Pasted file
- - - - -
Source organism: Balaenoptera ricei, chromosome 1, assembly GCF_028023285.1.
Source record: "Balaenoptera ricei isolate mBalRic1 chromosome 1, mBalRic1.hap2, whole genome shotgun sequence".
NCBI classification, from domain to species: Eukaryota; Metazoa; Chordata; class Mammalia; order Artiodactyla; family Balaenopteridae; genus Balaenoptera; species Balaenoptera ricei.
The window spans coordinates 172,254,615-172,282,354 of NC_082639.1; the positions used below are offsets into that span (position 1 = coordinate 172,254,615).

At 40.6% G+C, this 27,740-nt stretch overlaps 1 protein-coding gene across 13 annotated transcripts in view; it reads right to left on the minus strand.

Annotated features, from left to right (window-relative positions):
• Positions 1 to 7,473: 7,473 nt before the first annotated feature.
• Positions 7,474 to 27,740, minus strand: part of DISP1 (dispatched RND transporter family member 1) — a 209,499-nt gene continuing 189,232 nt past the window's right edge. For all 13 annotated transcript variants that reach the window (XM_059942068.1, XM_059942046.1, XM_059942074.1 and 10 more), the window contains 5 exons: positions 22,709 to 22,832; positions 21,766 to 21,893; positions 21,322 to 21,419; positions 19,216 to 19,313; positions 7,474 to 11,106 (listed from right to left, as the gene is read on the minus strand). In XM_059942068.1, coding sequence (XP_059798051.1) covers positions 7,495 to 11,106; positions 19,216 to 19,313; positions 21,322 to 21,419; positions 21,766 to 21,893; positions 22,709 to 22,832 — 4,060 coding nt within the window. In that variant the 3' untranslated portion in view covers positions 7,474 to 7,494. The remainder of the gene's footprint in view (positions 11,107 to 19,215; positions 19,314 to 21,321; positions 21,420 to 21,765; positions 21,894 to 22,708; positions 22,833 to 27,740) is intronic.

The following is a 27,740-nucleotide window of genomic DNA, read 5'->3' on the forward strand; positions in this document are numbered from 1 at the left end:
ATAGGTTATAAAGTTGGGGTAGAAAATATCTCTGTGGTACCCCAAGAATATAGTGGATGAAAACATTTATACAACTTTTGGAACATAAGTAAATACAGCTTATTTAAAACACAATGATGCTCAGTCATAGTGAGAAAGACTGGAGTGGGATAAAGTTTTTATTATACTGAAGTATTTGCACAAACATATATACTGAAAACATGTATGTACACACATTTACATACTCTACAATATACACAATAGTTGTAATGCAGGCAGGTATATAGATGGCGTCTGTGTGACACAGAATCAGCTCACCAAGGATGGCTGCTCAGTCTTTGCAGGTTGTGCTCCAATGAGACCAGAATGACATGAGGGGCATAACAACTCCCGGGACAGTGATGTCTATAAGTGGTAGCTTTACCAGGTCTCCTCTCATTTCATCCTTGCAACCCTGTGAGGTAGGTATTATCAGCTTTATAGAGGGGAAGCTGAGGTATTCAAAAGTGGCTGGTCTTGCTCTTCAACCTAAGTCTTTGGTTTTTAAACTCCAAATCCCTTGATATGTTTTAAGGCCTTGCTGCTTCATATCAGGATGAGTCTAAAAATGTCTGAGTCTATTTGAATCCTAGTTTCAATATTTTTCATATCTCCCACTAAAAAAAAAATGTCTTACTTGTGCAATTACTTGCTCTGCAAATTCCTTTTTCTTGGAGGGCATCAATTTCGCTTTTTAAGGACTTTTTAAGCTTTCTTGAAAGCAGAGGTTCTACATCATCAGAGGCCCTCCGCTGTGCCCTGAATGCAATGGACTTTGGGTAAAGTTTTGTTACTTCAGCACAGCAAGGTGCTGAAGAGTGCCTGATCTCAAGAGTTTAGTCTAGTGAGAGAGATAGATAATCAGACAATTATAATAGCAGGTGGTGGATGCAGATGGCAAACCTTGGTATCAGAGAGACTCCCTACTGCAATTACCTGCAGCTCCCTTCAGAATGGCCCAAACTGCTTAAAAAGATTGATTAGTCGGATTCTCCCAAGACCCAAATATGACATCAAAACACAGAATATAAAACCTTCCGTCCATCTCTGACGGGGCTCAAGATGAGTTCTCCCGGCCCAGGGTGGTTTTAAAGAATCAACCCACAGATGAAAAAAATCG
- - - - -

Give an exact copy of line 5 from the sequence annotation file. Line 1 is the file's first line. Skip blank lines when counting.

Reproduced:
At 40.6% G+C, this 27,740-nt stretch overlaps 1 protein-coding gene across 13 annotated transcripts in view; it reads right to left on the minus strand.